Hurricane Florence: ‘Catastrophic flooding’ forecast as life-threatening storm smashes into US

Surging waves could cover most of the Carolina coast under as much as 11 feet of sea water, forecasters say

Harry Cockburn
Friday 14 September 2018 10:28 BST
Hurricane Florence flood on North Carolina coast in US

The outer edges of Hurricane Florence have begun to batter the south east US coast, bringing high winds, heavy rain and dangerous storm surges which are forecast to cause “catastrophic flooding”.

Over 280,000 people are already without power and coastal streets have been inundated with water hours before the 400-mile wide hurricane makes landfall.

:: Hurricane Florence: Live updates

Authorities have warned the storm has the potential to “kill a lot of people”, and more than 1.7 million people living in North Carolina, South Carolina and Virginia were ordered to evacuate.

Petrol stations reported fuel shortages as people fled the affected states, while thousands are sheltering in emergency facilities.

Some areas of North Carolina are already under a foot of water as sea water has surged inland.

As wind speeds on land rise as the storm nears, the winds in the centre of the storm itself have slowed to around 90mph, lowering it from a Category 4 storm to a Category 1.

North Carolina Governor Roy Cooper said: "The worst of the storm is not yet here but these are early warnings of the days to come," he said. "Surviving this storm will be a test of endurance, teamwork, common sense and patience."

Mr Cooper requested additional federal disaster assistance in anticipation of what his office called "historic major damage" across the state.

The forward movement of the storm increased slightly to 6mph, as of 2am local time (7am BST) and hurricane-force winds extended 90 miles from its centre, with tropical-storm-force winds up to 195 miles.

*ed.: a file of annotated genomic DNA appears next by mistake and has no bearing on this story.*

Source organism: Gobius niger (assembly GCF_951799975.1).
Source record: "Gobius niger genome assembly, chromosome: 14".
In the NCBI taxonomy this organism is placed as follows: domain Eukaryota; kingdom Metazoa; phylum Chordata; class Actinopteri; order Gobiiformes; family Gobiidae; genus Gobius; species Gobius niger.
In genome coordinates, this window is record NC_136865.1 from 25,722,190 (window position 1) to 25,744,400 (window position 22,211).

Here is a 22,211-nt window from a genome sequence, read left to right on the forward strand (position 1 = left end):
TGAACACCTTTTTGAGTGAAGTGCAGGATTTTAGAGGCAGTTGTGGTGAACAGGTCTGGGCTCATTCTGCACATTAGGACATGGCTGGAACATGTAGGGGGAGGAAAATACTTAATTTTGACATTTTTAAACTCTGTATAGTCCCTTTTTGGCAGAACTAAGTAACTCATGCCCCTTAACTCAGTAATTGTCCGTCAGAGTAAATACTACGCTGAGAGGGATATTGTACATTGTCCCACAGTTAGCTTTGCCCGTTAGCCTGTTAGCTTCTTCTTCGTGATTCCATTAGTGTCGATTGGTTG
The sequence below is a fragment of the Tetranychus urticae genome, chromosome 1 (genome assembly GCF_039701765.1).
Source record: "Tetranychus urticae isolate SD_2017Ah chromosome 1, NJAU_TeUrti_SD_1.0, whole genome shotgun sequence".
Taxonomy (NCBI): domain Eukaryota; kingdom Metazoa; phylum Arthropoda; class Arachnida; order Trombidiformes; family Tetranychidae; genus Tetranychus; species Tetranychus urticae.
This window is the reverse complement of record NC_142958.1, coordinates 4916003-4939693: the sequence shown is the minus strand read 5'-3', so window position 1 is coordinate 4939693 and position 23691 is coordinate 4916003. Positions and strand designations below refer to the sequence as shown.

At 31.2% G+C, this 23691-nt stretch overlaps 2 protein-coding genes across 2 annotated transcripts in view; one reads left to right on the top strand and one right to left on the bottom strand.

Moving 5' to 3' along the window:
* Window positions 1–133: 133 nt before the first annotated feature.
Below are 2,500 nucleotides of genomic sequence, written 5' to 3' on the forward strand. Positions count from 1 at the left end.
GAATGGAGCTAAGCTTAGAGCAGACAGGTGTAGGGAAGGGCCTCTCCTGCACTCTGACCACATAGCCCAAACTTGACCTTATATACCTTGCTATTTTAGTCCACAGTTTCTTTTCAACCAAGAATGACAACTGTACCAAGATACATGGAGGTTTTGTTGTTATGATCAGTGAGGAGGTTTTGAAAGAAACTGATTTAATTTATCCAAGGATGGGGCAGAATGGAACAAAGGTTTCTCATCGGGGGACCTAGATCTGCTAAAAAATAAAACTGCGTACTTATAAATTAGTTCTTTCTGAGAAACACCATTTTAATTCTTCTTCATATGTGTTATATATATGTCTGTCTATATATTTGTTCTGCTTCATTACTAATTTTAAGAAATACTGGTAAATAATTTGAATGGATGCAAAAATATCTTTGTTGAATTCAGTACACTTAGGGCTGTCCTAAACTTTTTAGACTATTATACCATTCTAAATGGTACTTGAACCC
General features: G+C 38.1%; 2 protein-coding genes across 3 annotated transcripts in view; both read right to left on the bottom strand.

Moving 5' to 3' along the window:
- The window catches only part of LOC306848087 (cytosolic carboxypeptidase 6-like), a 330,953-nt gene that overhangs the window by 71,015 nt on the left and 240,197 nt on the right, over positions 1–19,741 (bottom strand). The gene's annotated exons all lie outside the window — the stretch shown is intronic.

A buoy off the North Carolina coast recorded waves nearly 30 feet (9 metres) high as Florence churned towards the shore.

Forecasters have warned conditions would deteriorate as the storm makes landfall on Friday morning.

Surging waves could cover almost all areas of the Carolina coast under as much as 11 feet (3.4 metres) of sea water, and as it slowly moves inland, days of downpours could unload more than 3 feet (0.9 metres) of rain, causing severe freshwater flooding.

The hurricane is regarded as another major test for the Federal Emergency Management Agency (FEMA), which dealt with Hurricane Harvey last year which equalled 2005’s Hurricane Katrina as the costliest cyclone on record.

The agency was criticised as being slow and unprepared for Hurricane Maria in Puerto Rico last year.

As Florence drew near, Donald Trump tweeted: “FEMA, First Responders and Law Enforcement are supplied and ready. We are with you!”

But he also disputed the official conclusion nearly 3,000 people died after Hurricane Maria in Puerto Rico, claiming - without providing any evidence in support - the figure was a Democratic plot to make him look bad.

AP contributed to this report

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